Working closely with Dr. Cornelia Kleinitz of the Department of Egyptology and Northeast African Archaeology at Humboldt University Berlin and Dr. Robert Casties of the Max Planck Institute for the History of Science, we developed a searchable visual database of graffito found at Musawwarat, a World Heritage Site in Sudan and one of last remaining mystery sites of the ancient world. The project entailed creating a logo, flexible identity system and robust website appropriate for scientific research, academic scholars as well as the interested public.
From the website: “The Musawwarat Graffiti Project has been dedicated to the detailed documentation, study and publication of the graffiti of the Great Enclosure at Musawwarat. Ongoing research within the project has been illustrating the broad palette and intricacy of graffiti writing and image making at the Great Enclosure from the Meroitic period until today. As one of its main contributions, the project is in the process of opening up the graffiti corpus from this ancient sacral centre to a global public.”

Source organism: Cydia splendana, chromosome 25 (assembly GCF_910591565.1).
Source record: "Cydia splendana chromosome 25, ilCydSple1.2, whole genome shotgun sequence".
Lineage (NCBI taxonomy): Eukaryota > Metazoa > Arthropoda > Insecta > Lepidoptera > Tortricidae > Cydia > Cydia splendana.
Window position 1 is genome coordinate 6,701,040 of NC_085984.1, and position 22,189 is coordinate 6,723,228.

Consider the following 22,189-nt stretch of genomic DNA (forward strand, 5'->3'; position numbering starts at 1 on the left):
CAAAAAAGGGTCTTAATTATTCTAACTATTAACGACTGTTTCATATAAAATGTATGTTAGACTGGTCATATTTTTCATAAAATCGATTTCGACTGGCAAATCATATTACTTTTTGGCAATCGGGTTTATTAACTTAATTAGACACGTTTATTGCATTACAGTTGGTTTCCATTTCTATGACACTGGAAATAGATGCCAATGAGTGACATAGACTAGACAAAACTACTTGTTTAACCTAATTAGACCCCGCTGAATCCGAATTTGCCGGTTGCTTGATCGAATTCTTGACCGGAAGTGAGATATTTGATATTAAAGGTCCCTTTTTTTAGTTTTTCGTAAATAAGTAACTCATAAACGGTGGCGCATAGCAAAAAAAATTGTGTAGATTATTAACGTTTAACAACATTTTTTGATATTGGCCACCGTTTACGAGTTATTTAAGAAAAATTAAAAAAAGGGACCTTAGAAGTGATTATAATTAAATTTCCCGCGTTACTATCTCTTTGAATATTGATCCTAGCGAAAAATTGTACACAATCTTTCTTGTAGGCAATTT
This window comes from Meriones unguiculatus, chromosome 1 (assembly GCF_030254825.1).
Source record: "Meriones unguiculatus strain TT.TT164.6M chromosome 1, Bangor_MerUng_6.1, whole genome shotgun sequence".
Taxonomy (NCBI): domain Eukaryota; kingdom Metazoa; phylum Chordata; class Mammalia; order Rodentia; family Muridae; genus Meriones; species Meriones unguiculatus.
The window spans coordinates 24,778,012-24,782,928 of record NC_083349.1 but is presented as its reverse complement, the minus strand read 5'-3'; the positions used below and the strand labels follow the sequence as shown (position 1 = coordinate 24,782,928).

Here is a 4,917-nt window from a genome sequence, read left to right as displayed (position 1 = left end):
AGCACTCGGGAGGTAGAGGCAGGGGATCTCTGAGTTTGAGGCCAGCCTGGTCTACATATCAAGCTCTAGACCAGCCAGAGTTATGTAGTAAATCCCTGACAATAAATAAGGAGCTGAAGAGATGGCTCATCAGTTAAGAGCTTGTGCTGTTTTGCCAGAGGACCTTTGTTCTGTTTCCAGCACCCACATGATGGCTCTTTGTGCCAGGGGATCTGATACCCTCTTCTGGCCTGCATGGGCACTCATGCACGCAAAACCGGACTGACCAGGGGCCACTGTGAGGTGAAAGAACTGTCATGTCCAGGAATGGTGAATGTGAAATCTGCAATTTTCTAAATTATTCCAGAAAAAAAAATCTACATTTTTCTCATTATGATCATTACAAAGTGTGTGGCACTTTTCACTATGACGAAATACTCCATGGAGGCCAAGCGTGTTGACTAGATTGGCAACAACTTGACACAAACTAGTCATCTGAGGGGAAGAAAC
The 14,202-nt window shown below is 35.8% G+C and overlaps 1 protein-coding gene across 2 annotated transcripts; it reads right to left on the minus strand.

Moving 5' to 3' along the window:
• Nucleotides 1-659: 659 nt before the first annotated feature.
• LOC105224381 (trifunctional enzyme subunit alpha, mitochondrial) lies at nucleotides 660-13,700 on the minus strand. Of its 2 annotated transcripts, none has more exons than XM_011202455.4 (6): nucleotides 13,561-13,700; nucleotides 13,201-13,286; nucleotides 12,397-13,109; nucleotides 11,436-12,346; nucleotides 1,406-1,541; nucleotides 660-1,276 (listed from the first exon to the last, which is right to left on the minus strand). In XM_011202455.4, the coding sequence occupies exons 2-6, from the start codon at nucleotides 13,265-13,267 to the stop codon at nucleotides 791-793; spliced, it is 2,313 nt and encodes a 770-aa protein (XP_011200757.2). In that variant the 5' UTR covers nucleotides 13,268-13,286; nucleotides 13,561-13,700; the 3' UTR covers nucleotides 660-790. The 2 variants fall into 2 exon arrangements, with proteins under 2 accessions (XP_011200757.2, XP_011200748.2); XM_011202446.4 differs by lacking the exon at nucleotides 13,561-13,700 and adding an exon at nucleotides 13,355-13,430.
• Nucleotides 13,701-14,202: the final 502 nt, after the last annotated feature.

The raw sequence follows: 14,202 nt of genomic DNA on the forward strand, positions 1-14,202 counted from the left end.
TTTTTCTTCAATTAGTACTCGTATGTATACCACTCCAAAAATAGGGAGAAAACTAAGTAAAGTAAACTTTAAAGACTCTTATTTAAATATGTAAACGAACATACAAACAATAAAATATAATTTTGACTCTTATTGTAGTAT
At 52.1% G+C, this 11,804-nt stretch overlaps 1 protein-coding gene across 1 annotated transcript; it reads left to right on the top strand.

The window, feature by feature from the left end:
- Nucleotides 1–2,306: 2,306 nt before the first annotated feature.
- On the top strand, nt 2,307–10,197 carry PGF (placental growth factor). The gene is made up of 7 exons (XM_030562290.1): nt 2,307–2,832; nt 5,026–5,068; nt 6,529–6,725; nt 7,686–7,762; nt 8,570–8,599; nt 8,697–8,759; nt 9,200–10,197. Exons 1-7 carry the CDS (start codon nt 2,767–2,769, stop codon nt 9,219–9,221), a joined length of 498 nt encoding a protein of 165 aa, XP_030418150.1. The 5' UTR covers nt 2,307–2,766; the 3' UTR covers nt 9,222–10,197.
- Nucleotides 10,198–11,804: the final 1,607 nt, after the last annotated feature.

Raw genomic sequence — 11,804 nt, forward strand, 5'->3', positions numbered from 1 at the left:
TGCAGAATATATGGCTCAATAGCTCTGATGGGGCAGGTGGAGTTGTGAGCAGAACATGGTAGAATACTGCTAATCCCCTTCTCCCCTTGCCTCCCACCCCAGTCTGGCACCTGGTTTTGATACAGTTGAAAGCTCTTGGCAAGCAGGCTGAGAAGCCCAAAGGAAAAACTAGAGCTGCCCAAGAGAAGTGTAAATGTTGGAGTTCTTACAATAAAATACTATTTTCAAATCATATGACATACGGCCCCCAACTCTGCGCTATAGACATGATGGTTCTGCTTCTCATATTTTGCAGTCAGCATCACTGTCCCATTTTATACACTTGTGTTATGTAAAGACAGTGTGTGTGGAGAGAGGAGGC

The website provides the opportunity for visitors to explore the site virtually, zooming in on specific graffito through an extensive series of still images. One can select the desired location to navigate from a map of the site and then get closer and closer, first complex, then by wall, then area of a wall, then specific block and ultimately zooming in to isolate specific markings made on each block. While this is of particular use to researchers of rock art, the intention is to provide open access to this body of information for academic study while also making scientific data accessible and palatable to the interested public. In this way, the deep chasm normally found between the sciences and the interested layperson is bridged, without loss of academic rigor or design integrity.
Explore the Musawwarat Graffiti Archive.